(Reuters) - A number of unexplained bald eagle deaths in Utah when hundreds of the government-protected birds have migrated to wintering grounds in the central Rocky Mountains has wildlife officials worried.
The officials said on Tuesday at least four bald eagles have died and another is close to death. Wildlife specialists said the deaths began December 1 and point to either an outbreak of disease or exposure to some unknown toxin among the raptors in Utah.
The ailing eagles, which have been reported everywhere from front yards to river banks, have died within days of being grounded by such symptoms as leg paralysis and tremors.
"We have no idea what this is or isn't, so we can't rule anything out at this point. But we're taking it very seriously," Leslie McFarlane, Utah wildlife disease coordinator.
McFarlane said the state has never before tracked the deaths of so many bald eagles in rapid succession over a wide geographic area, and that she is not aware of a similar event elsewhere.
The bald eagle, the U.S. national symbol, was removed from the federal threatened and endangered species list in 2007 after their numbers came back from near-extinction. A key culprit in the plummeting eagle populations in the 20th century was the pesticide DDT, which was banned in the United States in 1972.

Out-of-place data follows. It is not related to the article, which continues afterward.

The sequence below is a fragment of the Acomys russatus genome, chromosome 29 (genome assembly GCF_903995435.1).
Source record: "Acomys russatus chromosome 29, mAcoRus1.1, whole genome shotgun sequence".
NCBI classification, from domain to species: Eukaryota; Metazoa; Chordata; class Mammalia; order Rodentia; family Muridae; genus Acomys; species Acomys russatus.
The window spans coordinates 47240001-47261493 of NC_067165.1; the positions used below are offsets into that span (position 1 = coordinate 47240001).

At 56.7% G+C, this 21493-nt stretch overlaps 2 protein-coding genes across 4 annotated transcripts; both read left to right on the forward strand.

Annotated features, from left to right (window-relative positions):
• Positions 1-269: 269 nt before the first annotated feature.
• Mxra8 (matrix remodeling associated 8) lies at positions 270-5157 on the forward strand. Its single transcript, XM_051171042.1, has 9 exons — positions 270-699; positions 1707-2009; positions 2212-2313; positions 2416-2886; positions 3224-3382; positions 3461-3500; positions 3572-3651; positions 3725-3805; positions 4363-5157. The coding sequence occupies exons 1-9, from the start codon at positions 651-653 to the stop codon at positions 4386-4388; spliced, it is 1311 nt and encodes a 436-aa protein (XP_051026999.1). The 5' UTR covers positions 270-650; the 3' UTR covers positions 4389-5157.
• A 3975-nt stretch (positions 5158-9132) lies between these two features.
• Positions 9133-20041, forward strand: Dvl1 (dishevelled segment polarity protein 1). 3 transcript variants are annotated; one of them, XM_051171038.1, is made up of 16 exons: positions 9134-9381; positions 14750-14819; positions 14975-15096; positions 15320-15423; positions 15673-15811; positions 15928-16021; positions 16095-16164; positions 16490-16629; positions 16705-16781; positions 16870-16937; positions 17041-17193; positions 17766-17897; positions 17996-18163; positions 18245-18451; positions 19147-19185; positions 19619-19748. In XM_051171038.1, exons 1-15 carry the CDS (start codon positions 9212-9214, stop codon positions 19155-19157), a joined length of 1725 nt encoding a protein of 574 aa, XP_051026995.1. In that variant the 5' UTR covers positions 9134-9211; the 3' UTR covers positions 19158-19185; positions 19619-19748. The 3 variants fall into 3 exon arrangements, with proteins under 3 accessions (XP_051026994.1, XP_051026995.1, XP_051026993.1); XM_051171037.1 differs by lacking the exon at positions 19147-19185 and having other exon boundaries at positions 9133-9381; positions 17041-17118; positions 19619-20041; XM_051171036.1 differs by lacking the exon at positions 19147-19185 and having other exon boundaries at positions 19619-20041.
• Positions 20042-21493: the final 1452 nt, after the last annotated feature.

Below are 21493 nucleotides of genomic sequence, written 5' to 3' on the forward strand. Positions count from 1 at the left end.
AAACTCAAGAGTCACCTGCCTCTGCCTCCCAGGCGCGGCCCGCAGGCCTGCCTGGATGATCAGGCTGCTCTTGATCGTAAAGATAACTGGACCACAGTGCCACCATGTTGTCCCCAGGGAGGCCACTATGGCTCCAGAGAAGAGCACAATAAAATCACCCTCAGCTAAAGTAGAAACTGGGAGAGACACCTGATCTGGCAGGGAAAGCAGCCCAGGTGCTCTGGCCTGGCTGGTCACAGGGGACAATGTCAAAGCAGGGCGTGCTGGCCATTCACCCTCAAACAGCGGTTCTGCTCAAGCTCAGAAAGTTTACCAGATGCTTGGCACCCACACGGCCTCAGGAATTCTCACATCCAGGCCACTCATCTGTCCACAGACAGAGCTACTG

Eagles still are safeguarded by two federal laws, which make it illegal to kill or injure them without a special permit.
Bird carcasses found in Utah have been sent to a U.S. lab for testing, with results expected in coming weeks.
Four of the affected eagles, including one found over the weekend that was still clinging to life, were tended to at the Wildlife Rehabilitation Center of northern Utah in Ogden.
"We haven't seen anything like this before, with so many coming in from different areas with the same symptoms and in a short time span," said DaLyn Marthaler, the center's executive director.
Marthaler said the facility, which treats up to 400 eagles and other raptors each year, fears death is imminent for the adult male eagle still in its care.
"Words can't describe what it feels like to see them struggling and to know there's nothing that can be done until we know more about what's causing this," she said.
(Reporting by Laura Zuckerman, editing by Steve Gorman and Kenneth Barry)